By this she saw that if she lived constantly in the entire surrender of all that had been thus dearly purchased unto God, she was but an unprofitable servant; and that, if less than all was rendered, she was worse than unprofitable, inasmuch as she would be guilty of keeping back part of that price which had been purchased unto God : “Not with corruptible things, such as silver and gold, but by the precious blood of Jesus.” And after so clearly discerning the will of God concerning her, she felt that the sin of Ananias and Sapphira would be less culpable in the sight of Heaven than her own, should she not at once resolve on living in the entire consecration of all her redeemed powers God.

Deeply conscious of past unfaithfulness, she now determined that the time past should suffice; and with a humility of spirit, induced by a consciousness of not having lived in the performance of such a “reasonable service,” she was enabled, through grace, to resolve, with firmness of purpose, that entire devotion of heart and life to God should be the absorbing subject of the succeeding pilgrimage of life.


“We by his Spirit prove,
And know the things of God,
The things which freely of his love
He hath on us bestowed.”

AFTER having thus resolved on devoting the entire service of her heart and life to God, the following questions occasioned much serious solicitude: — How shall I know when I have consecrated all to God? And how ascertain whether God accepts the sacrifice — and how know the manner of his acceptance? Here again the blessed Bible, which she had now taken as her counselor, said to her heart, “We have received not the spirit of the world, but the Spirit which is of God, that we might know the things freely given to us of God.”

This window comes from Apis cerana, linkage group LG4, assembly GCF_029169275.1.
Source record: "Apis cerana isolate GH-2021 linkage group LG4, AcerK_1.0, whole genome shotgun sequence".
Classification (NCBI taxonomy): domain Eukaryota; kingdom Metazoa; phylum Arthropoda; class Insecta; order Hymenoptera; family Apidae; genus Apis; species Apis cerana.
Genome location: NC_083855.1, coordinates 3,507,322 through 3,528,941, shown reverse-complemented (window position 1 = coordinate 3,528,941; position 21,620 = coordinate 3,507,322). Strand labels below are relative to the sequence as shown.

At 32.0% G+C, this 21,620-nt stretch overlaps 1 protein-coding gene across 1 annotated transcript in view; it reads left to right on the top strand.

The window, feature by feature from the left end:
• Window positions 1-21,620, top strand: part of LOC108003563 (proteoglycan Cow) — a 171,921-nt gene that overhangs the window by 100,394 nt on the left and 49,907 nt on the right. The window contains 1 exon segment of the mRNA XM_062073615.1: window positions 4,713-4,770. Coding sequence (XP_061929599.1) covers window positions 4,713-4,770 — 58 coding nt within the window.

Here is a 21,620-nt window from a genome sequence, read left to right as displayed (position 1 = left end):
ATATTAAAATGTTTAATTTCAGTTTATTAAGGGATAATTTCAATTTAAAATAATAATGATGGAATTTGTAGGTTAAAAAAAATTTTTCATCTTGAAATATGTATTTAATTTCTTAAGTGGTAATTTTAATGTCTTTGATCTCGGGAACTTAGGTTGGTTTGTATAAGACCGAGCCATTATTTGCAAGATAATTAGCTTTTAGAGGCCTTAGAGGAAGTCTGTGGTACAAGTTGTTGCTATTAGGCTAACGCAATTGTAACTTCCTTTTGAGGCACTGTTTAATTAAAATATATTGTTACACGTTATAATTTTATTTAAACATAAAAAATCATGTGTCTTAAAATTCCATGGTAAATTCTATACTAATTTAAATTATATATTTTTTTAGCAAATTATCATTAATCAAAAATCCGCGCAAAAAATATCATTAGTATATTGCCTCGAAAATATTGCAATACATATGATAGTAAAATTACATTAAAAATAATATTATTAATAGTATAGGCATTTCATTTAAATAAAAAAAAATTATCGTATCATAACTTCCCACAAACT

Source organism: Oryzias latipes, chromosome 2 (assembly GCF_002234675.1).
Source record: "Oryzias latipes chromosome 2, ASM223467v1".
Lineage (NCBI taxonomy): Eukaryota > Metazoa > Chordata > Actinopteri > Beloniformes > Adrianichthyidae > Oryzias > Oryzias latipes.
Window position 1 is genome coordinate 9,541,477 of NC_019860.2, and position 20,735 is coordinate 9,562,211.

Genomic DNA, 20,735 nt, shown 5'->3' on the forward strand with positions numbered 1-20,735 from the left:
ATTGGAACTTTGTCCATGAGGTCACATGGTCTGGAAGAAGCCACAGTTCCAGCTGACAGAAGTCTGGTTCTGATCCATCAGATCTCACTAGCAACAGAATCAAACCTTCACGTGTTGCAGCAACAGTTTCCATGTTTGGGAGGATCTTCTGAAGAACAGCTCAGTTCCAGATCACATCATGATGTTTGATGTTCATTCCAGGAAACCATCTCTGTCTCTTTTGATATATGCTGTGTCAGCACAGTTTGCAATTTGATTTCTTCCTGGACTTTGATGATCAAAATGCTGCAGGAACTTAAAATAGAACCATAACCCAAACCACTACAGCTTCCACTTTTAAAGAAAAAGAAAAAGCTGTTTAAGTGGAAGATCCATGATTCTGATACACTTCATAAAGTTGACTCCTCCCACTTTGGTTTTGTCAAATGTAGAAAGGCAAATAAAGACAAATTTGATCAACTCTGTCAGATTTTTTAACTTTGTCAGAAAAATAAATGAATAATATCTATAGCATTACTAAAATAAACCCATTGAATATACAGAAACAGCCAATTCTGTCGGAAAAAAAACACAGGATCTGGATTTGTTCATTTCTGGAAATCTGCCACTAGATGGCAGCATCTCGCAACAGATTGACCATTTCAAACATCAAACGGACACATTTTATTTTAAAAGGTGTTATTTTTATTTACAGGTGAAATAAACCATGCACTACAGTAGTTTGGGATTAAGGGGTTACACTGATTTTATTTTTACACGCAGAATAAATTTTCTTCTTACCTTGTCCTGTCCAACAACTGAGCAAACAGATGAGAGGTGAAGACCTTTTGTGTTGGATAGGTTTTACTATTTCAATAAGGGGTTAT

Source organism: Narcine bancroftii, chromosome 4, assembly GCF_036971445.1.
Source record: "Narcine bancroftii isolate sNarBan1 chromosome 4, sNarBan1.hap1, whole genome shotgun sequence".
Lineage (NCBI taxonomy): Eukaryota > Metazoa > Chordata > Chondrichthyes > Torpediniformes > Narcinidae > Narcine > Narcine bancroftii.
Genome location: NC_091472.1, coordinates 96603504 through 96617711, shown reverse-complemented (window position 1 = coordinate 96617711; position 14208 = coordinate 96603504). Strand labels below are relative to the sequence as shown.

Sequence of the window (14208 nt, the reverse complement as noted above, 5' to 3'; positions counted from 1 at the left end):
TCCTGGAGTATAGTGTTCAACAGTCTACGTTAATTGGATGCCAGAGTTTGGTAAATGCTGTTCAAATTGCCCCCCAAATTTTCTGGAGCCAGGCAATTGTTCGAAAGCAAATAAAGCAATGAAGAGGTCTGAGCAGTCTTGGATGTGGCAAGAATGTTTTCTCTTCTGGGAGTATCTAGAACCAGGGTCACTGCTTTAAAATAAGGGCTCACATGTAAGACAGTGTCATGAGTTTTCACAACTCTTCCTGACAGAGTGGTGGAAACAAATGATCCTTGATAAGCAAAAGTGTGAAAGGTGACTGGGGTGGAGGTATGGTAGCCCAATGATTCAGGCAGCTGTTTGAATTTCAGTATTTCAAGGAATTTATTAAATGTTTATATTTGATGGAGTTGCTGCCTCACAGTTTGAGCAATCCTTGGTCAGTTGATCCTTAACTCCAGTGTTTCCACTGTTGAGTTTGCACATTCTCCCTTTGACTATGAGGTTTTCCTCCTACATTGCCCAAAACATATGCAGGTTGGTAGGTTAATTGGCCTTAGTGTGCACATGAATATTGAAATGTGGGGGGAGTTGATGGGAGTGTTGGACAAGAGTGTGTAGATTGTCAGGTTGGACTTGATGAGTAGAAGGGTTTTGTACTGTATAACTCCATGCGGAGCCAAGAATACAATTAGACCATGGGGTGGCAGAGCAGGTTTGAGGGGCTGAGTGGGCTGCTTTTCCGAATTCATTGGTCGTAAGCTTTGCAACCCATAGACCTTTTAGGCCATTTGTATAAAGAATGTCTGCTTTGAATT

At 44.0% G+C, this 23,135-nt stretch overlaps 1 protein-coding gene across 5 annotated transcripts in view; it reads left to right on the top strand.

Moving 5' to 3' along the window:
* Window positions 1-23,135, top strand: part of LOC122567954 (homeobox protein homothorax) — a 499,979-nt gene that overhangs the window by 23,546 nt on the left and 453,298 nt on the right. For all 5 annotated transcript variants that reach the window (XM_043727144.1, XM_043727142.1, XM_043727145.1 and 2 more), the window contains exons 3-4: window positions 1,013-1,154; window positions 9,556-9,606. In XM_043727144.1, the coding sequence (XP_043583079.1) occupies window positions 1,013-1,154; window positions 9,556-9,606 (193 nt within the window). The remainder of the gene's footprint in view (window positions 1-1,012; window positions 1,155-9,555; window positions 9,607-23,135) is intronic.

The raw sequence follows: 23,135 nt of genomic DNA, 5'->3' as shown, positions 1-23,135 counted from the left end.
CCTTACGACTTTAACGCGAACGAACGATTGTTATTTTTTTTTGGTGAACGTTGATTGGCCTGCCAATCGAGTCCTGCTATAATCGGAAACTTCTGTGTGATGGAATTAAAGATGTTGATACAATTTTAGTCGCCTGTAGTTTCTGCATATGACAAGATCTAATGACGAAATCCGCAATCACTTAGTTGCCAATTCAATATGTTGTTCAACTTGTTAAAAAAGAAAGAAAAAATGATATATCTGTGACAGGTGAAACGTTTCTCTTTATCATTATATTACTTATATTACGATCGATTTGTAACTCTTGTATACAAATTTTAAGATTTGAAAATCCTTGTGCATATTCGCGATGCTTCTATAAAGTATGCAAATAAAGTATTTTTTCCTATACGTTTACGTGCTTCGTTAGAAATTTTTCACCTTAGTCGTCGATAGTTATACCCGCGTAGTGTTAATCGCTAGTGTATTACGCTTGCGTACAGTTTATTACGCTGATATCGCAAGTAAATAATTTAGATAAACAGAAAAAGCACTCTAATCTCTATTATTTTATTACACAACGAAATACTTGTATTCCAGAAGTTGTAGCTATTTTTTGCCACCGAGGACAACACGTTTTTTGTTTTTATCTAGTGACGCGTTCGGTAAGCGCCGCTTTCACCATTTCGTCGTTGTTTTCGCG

It was thus she became assured that it was her privilege to know when she had consecrated all to God, and also to know that the sacrifice was accepted, and the resolve was solemnly made that the subject should not cease to be absorbing until this knowledge was obtained.

Feeling it a matter of no small importance to stand thus solemnly pledged to God, conscious that sacred responsibilities were included in these engagements, a realization of the fact, that neither body, soul, nor spirit, time, talent, nor influence, were, even for one moment, at her own disposal, began to assume the tangibility of living truth to her mind, in a manner not before apprehended.

From a sense of responsibility thus imposed, she began to be more abundant in labors, “instant in season and out of season.”

While thus engaged in active service, another difficulty presented itself. How much of self in these performances? said the accuser. For a moment, almost bewildered at being thus withstood, her heart began to sink. She felt most keenly that she had no certain standard to rise up against this accusation.

It was here again that the blessed word sweetly communed with her heart, presenting the marks of the way, by a reference to the admonition of Paul: “Therefore, my beloved brethren, be ye steadfast and unmovable, always abounding in the work of the Lord, forasmuch as ye know that your labor is not in vain in the Lord.”

These blessed communings continued thus: 

If the primitive Christians had the assurance that their labors were in the Lord; and thus enjoyed the heart-inspiring confidence that their labors were not in vain, because performed in the might of the Spirit, then it is also your privilege to know that your labor is in the Lord. It was at this point in her experience that she first perceived the necessity, and also the attainableness of the witness of purity of intention — which, in her petition to God as most expressive of her peculiar need, she denominated, “The witness that the spring of every motive is pure.”

It was by the word of the Lord she became fully convinced that she needed this heart-encouraging confidence in order to insure success in her labors of love. The next step taken was to resolve, as in the presence of the Lord, not to cease importuning the throne of grace until the witness was given “that the spring of every motive was pure.”

On coming to this decision, the blessed Word, most encouragingly, yea, and also assuringly said to her heart, “Stand still, and see the salvation of God.”


“Here, in thine own appointed way,
I wait to learn thy will;
Silent I stand before thy face,
And hear thee say, ‘Be still!
Be still! and know that I am God:’
‘Tis all I wish to know,
To feel the virtue of thy blood,
And spread its praise below.”

THUS admonished, she began to anticipate, with longings unutterable, the fulfillment of the WORD upon which she had been enabled to rest her hope.